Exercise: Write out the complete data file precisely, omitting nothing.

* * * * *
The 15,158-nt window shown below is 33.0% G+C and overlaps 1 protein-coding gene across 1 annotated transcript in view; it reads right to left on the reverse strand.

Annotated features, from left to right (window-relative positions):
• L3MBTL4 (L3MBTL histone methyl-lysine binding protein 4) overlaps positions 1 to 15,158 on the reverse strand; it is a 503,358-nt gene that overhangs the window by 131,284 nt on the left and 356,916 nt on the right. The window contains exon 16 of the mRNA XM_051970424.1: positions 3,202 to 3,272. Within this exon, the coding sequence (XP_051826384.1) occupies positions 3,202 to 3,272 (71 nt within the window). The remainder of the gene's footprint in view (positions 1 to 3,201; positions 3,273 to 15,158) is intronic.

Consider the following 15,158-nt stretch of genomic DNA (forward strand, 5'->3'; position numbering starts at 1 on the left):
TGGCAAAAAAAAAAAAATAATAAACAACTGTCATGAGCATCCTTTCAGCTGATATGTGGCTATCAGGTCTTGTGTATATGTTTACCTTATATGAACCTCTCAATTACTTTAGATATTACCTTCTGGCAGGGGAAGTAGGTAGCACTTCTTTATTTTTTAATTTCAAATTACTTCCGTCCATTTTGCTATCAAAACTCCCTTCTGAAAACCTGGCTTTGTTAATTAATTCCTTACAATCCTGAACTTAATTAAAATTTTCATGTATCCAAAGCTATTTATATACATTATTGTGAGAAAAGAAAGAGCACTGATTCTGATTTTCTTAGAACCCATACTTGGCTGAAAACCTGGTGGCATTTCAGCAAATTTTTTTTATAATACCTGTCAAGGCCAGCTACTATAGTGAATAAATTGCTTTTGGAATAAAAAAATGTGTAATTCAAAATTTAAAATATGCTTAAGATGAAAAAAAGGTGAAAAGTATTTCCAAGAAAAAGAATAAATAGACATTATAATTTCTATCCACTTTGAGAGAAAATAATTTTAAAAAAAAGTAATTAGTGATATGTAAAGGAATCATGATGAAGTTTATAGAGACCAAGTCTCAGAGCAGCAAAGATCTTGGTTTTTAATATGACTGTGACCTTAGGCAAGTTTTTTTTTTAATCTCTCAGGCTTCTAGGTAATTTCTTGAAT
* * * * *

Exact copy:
The 15,158-nt window shown below is 33.0% G+C and overlaps 1 protein-coding gene across 1 annotated transcript in view; it reads right to left on the reverse strand.

Annotated features, from left to right (window-relative positions):
• L3MBTL4 (L3MBTL histone methyl-lysine binding protein 4) overlaps positions 1 to 15,158 on the reverse strand; it is a 503,358-nt gene that overhangs the window by 131,284 nt on the left and 356,916 nt on the right. The window contains exon 16 of the mRNA XM_051970424.1: positions 3,202 to 3,272. Within this exon, the coding sequence (XP_051826384.1) occupies positions 3,202 to 3,272 (71 nt within the window). The remainder of the gene's footprint in view (positions 1 to 3,201; positions 3,273 to 15,158) is intronic.

Consider the following 15,158-nt stretch of genomic DNA (forward strand, 5'->3'; position numbering starts at 1 on the left):
TGGCAAAAAAAAAAAAATAATAAACAACTGTCATGAGCATCCTTTCAGCTGATATGTGGCTATCAGGTCTTGTGTATATGTTTACCTTATATGAACCTCTCAATTACTTTAGATATTACCTTCTGGCAGGGGAAGTAGGTAGCACTTCTTTATTTTTTAATTTCAAATTACTTCCGTCCATTTTGCTATCAAAACTCCCTTCTGAAAACCTGGCTTTGTTAATTAATTCCTTACAATCCTGAACTTAATTAAAATTTTCATGTATCCAAAGCTATTTATATACATTATTGTGAGAAAAGAAAGAGCACTGATTCTGATTTTCTTAGAACCCATACTTGGCTGAAAACCTGGTGGCATTTCAGCAAATTTTTTTTATAATACCTGTCAAGGCCAGCTACTATAGTGAATAAATTGCTTTTGGAATAAAAAAATGTGTAATTCAAAATTTAAAATATGCTTAAGATGAAAAAAAGGTGAAAAGTATTTCCAAGAAAAAGAATAAATAGACATTATAATTTCTATCCACTTTGAGAGAAAATAATTTTAAAAAAAAGTAATTAGTGATATGTAAAGGAATCATGATGAAGTTTATAGAGACCAAGTCTCAGAGCAGCAAAGATCTTGGTTTTTAATATGACTGTGACCTTAGGCAAGTTTTTTTTTTAATCTCTCAGGCTTCTAGGTAATTTCTTGAAT